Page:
Library of Congress CCN 67-10417

Consideration of the Spiritual Side

Once one has been through deep experiences in tune with the vast forces of the universe, the vast forces within ourselves, we see that the need for conflict, the need for hostility, and the need for hatred become less intense. One finds the universe inside and the one outside so vast and so lonely that any other living thing that loves or shows any signs of loving is precious and close. One's own inner discontents show up as the trivial conflicts that they really are. Time on this earth is of immense value beyond the small grievances, the hickerings, the complaints, the encroachments, and the fools. Time here is for exploration of the unknowns. If, at the time of the death of each of our bodies, the spirit also dies, then this time is incredihly precious. It's all the time we have for each one of us. If the spirit lives on, here or elsewhere and continues to send and receive information, this time may also be precious and incredibly important. Our behavior, our achievements, the marks that we make now may or may not determine what sort of an after life we may have. I don't know which of these alternatives is the real truth. I do know that it is important to spend our time now on important projects.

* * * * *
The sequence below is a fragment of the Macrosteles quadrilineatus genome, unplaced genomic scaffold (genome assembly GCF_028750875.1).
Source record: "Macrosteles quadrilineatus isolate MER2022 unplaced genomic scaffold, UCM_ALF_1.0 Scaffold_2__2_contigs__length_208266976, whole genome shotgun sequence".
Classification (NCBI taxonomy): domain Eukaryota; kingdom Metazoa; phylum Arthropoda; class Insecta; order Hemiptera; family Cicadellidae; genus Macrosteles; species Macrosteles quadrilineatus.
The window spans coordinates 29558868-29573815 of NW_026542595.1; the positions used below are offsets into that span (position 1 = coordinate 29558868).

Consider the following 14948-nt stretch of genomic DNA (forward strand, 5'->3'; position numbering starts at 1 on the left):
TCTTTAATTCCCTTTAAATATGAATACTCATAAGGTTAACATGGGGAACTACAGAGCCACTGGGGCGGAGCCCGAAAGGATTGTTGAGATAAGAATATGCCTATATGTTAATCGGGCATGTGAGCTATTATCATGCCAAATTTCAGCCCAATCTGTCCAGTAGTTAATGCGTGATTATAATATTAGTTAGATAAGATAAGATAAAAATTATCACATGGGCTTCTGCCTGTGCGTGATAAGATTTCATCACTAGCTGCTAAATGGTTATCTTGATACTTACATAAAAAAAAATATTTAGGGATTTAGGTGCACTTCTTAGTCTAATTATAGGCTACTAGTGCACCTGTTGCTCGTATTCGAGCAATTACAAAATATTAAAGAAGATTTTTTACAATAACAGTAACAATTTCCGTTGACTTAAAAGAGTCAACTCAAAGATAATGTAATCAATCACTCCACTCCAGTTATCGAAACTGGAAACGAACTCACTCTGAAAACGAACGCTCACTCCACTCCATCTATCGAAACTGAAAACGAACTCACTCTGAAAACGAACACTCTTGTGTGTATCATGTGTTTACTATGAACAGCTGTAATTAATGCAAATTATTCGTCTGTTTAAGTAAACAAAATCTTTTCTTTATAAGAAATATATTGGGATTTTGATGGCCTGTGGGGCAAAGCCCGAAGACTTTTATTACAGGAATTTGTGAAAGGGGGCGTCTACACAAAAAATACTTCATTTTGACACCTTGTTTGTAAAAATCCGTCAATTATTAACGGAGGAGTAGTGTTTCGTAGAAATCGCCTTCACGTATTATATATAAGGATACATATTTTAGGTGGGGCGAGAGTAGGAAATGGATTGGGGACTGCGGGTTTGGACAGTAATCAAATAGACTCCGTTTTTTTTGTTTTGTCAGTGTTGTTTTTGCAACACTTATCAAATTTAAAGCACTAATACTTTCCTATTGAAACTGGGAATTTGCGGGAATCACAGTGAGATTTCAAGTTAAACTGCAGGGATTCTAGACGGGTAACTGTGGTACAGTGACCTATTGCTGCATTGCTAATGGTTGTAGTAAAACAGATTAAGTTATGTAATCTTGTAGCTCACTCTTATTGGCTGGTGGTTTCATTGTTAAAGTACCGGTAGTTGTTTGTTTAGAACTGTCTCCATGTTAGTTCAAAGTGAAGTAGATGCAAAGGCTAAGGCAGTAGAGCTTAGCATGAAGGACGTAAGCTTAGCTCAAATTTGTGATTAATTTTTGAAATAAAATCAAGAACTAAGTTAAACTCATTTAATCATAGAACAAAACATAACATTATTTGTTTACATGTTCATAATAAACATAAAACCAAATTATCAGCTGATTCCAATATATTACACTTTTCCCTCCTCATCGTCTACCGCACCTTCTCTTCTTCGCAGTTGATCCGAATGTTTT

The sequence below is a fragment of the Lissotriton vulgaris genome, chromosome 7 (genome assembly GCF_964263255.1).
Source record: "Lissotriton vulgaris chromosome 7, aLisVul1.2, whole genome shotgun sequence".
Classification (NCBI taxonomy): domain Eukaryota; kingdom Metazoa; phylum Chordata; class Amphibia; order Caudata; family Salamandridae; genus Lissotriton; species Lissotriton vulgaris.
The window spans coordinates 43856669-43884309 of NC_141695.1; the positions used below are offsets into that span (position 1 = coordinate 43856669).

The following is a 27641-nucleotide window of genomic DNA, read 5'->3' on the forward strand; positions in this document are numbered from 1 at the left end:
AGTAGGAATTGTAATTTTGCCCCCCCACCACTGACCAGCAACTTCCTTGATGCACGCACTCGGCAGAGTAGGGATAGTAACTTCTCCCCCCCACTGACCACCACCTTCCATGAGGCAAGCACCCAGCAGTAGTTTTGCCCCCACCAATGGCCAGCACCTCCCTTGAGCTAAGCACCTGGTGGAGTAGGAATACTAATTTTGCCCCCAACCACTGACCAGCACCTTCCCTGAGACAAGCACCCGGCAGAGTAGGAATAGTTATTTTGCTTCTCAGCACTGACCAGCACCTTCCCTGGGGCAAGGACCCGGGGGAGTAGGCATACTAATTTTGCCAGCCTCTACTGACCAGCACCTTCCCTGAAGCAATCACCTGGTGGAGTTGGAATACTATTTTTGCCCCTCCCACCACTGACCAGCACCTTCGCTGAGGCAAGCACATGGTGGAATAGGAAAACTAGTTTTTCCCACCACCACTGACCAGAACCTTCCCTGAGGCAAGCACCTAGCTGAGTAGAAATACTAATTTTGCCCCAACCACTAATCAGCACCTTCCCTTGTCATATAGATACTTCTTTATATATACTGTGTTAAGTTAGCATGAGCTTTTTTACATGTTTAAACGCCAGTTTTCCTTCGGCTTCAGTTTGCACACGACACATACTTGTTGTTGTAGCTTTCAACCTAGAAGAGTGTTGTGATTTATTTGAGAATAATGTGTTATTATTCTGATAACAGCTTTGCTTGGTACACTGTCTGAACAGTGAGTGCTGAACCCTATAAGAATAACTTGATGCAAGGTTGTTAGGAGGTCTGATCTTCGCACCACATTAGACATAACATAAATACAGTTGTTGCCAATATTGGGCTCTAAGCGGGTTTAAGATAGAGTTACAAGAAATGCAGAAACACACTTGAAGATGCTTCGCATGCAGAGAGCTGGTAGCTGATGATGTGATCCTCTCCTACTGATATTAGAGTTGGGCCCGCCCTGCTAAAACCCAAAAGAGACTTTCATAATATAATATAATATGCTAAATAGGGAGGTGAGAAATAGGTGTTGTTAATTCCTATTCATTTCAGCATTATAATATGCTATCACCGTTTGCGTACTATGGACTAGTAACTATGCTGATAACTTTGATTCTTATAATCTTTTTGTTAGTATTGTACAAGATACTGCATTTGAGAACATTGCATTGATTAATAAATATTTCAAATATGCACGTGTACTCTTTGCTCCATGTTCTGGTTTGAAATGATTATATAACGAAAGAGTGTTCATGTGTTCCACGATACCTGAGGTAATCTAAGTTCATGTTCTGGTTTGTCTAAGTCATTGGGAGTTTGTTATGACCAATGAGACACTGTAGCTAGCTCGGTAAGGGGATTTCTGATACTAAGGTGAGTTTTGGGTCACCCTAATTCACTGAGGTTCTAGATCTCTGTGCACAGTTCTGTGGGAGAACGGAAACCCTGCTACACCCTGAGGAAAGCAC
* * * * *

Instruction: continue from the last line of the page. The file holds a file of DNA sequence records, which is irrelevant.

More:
The so-called scientific pragmatist in me says that I die with the death of my body. The sensitive humanist in me says there are vast areas of ignorance and of ignorings in
15 this part of me, this scientist part. This humanist side says there is more than our science has yet dared to dream of. The humanist side says that science's present postulates are accidentally ordered in man's history. We only have chosen our form of arithmetic and our form of geometries be cause these were the forms first discovered and first dealt with by those who came after. We are at the mercy of the historical sequence in which things accidentally first happen. It is almost too late to go back and start over. The structures built upon them would he too expensive to tear down and start over, hoth intellectually and in the external world. Thus we are stuck with our history.

John Van Neumann said of arithmetic that addition subtraction-multiplication-division were accidental discoveries; that we are caught in their tradition as the basis of our mathematics; that if only we had first discovered something else, more powerful, intellectually, and more like the brain's own mathematics, we wonld he much farther ahead. So would all of our knowledge. We are aided and yet we are also handicapped by what we know, by the amounts we know and by what remams to be known. We tend to say that what we know is all there is to know. Ohviously this is nonsense and it is nonsense in arithmetic as well as it is nonsense in the knowledge of the basic particles of the universe. Our current knowledge is a very thin closed shell surrounding our minds with vast unknowns inside it and outside it.

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